Canadian Prime Minister Justin Trudeau has slammed a mob of anti-vaxxers after they heckled and pelted him with gravel while on the campaign trail in Ontario on Monday.
He branded the violence ‘completely unacceptable’ and said ‘this is not who were are as a country’.
Trudeau skirted suggestions the attack constituted assault but said it was ‘unacceptable for people to be throwing things and endangering others at a political rally’.
Footage posted online showed Trudeau looking startled as anti-vaxx demonstrators surrounded and threw gravel at him as he boarded his campaign bus after leaving a small brewery in Brantford on Monday.
Anti-vaxx hecklers have shouted abuse and even death threats at Trudeau throughout his campaign ahead of the September 20 election.
He slammed the ‘mobs’ today, saying they do not respect ‘the basic science and the basic decency that Canadians have rightly come to expect from each other.’
He went on to defend people ‘who continue to do the right thing’ by getting vaccinated and wearing masks.
‘Nobody should be doing their jobs under the threat of violence or acts that put them in danger’, he added.
Canadian Prime Minister Justin Trudeau has slammed a mob of anti-vaxxers after they heckled and pelted him with gravel while on the campaign trail in Ontario on Monday
Footage showed Canadian Prime Minister Justin Trudeau being pelted with gravel as he tried to board his campaign bus in Ontario on Monday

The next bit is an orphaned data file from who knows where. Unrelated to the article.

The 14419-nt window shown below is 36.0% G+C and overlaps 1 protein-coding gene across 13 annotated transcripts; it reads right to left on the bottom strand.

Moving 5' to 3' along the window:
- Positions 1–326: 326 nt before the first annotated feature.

Trudeau looked startled as he was attacked by a crowd of anti-vaxx protesters on Monday but later confirmed he was hit, but not injured, in the incident
Canadian Prime Minister Justin Trudeau was pelted with gravel by anti-vaxxers as they surrounded and heckled him while on the campaign trail in Ontario on Monday
Trudeau went on: ‘It’s not just at political rallies that this has happened. There are healthcare workers across the country who are getting hassled and intimidated, bullied, as they are going into work to keep people safe and alive.
‘Store clerks, waitresses, people going about their daily lives, getting yelled and pushed around for wearing masks, for being vaccinated. That’s not how we do things in Canada…
‘This is not who we are as a country and I will continue to stand up to defend journalists, police officer, healthcare workers, anyone in this country who has done the right thing – got themselves vaccinated, wants to get back to normal. Nobody should be getting that kind of intimidation or endangerment.’
Footage posted online showed Trudeau trying to get on a bus while surrounded by an angry crowd of anti-vaxxers and protesters were later seen blocking the vehicle’s path.